As the unstoppable U.S economy heads into the 111th month of its stunning expansion, economists are starting to believe that strong growth could continue through the end of the year, despite the efforts of

Federal Reserve

policymakers to slow down the boom. The latest sign of strength: Solid first-quarter corporate earnings reports that helped pull the markets out of their tailspin this week.

There are some signs that growth will moderate in the second quarter and second half of 2000, especially if the important housing sector and consumer confidence continue to back off from their highs. Those pullbacks are the result of several interest-rate increases by the

Federal Reserve, but the broader economy has been largely immune to higher rates so far. In fact, based on recent growth data, some economists have raised earlier projections for

GDP growth in 2000.

One of the biggest wild cards for the economy will be the stock market itself, which has helped turbocharge economic growth through the "wealth effect." Consumers, rich on paper with stock market gains, have been confidently spending money on goods and services faster than U.S. producers can supply, causing fears of inflation.

But a broad and lasting pullback in the stock market would dampen consumer spending and cause an economic slowdown. "A widespread decline in the stock markets would probably filter through the economy, as a slowing agent, much faster than higher interest rates have," said Anthony Crescenzi, market strategist at

Miller Tabak Hirsch

Likewise, if the stock market heads higher, consumers will likely continue shrugging off higher interest rates.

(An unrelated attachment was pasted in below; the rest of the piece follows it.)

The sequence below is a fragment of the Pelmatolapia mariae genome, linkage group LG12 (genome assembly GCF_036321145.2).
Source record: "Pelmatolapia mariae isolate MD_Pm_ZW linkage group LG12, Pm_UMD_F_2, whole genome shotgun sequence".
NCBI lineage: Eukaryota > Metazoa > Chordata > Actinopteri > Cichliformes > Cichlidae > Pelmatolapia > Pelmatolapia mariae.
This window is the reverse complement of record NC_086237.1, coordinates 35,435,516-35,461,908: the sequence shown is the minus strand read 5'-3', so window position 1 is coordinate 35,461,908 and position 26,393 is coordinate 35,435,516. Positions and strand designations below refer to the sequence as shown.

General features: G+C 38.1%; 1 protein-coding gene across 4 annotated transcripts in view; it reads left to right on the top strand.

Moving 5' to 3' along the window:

Thus far, however, strong consumer spending, a rebounding stock market, a pickup in overseas markets and a roaring manufacturing sector promise to help push economic growth at an accelerated rate through the end of the year.

The economy grew at an astounding 7.3% annualized pace in fourth-quarter 1999 and looks poised to have grown at a 6% pace in the first quarter, according to many economists.

"Economic momentum this year is far stronger than anyone could have anticipated last year," said Dr. Sung Won Sohn, chief economist at

Wells Fargo Bank

. "There's a sense that people have been underestimating the economy, and that could be the case again."

Sohn expects that the nation's gross domestic product will likely slow to a 4% annual pace in the second quarter and to 3.2% in the second half. That forecast is in line with a feeling among many economists that second-quarter annualized GDP will fall to the 4% to 4.5% range and creep lower in the second half to the 3% to 3.5% range.

A bulk of the slowdown is likely to come in the housing market, which has already slowed somewhat in reaction to higher mortgage rates. For example, the

Commerce Department

recently reported that housing starts fell 11.2% in March, the largest drop in six years, to an annual rate of 1.60 million.